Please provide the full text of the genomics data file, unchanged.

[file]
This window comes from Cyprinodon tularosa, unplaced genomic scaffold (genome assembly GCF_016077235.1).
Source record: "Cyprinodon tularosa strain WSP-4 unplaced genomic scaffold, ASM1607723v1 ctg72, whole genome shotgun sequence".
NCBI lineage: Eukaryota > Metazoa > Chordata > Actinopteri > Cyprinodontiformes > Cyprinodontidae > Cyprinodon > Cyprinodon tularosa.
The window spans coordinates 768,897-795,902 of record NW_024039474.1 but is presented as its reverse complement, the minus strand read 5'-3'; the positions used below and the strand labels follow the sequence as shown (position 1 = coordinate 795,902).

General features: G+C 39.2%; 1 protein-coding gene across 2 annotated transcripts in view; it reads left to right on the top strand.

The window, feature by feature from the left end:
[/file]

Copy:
This window comes from Cyprinodon tularosa, unplaced genomic scaffold (genome assembly GCF_016077235.1).
Source record: "Cyprinodon tularosa strain WSP-4 unplaced genomic scaffold, ASM1607723v1 ctg72, whole genome shotgun sequence".
NCBI lineage: Eukaryota > Metazoa > Chordata > Actinopteri > Cyprinodontiformes > Cyprinodontidae > Cyprinodon > Cyprinodon tularosa.
The window spans coordinates 768,897-795,902 of record NW_024039474.1 but is presented as its reverse complement, the minus strand read 5'-3'; the positions used below and the strand labels follow the sequence as shown (position 1 = coordinate 795,902).

General features: G+C 39.2%; 1 protein-coding gene across 2 annotated transcripts in view; it reads left to right on the top strand.

The window, feature by feature from the left end: